“Housework without honor or humanity” reads the back cover of a manga whose opening image is a massive dragon tattoo on a man’s back. He puts on a dark outfit, draws a large knife, and… prepares lunch for his hard-working wife. Turns out, Kousuke Oono’s domestic comedy is full of humanity and humor. Boss Tatsu, now a househusband, applies his hard-fought expertise in running the streets to calmer but no less intense tasks such as cooking cheese croquettes and turning a two-by-four into a cute, sturdy chair.
This manga’s paper-thin premise should not hold up so well, but I was zipping through chapters with a smile. Oono’s so good at illustrating Tatsu as an incredibly focused, motivated yazuka boss that watching him shop for groceries or babysit with gambling games becomes irresistible. Some of the best punchlines come from scenarios where people—neighbors, cops, rival yakuza—think they’re witnessing a violent incident, when the reality is something infinitely more innocent, like a cat’s hijinks or burying a broken toy.
The Way of the Househusband is rated T+ for Older Teen, largely on account of some four-letter words. There are acts of violence, but generally in service of humor: Tatsu smacks around a would-be protege, Tatsu’s wife Miku arm-bars him through a window when he gestures to cut off one of his fingers to atone for a mistake. However, the majority of the content revolves around Tatsu’s seemingly effortless comfort within his feminine-coded role. “Let’s give this simple DIY project a try, all you housewives!” he reads aloud from a book while wearing an apron adorned with a Shiba Inu design. His old reputation and nickname as the “Immortal Dragon” causes other men to pay respect to the life he’s chosen. “I’m protectin’ my family in my own way,” Tatsu explains to a young hothead who wants to see him kick some ass. “You can’t protect what’s precious to you through violence.” Point a gun at him, though, and he’ll replace it with warm gloves in the shooter’s hands.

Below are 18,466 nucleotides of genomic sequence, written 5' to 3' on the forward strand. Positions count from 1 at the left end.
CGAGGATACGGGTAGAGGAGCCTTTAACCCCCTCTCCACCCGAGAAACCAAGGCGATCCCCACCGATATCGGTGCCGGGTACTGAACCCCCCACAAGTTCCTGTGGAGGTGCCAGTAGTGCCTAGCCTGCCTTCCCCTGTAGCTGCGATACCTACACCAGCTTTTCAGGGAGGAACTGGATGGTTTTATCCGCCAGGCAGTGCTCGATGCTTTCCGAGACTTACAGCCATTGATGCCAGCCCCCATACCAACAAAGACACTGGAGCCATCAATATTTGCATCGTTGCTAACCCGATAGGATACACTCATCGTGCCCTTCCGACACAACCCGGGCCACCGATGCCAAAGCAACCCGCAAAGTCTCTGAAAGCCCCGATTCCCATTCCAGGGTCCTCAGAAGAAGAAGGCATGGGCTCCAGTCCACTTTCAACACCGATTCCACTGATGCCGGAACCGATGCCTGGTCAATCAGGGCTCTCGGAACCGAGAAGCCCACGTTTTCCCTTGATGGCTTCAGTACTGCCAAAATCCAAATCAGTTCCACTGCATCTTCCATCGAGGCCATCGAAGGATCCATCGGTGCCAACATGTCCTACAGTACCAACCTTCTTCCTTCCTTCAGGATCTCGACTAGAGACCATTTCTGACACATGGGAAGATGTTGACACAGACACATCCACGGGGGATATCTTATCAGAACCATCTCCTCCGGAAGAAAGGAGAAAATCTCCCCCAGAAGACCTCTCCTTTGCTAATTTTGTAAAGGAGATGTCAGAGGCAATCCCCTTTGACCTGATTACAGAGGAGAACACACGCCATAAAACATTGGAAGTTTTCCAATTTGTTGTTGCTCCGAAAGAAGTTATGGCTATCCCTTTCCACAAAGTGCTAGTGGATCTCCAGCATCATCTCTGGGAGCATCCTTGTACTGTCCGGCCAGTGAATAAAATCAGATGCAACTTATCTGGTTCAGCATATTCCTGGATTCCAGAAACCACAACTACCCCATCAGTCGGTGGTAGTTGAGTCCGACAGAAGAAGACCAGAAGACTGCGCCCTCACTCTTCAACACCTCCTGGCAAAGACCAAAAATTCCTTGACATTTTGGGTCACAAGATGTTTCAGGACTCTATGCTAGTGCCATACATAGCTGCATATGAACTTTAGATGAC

Three bonus chapters at the end of this volume show moments in the lives of Tatsu’s cat, protege, and local otaku. The Way of the Househusband feels more like episodes of a slice-of-life comedy than a linear narrative, though it is already building an interesting cast in its first volume. The broad humor and mixture of domestic/gangster scenarios, guided by Oono’s attractive artwork, lead me to recommend this for many kinds of manga readers. Fans of “overblown misunderstanding” comedy Handa-kun or “leading by playing it cool” comedy Haven’t You Heard? I’m Sakamoto will find domestic bliss here.
The Way of the Househusband, vol. 1
By Kousuke Oono
Art by Kousuke Oono
Publisher Age Rating: OT (16+)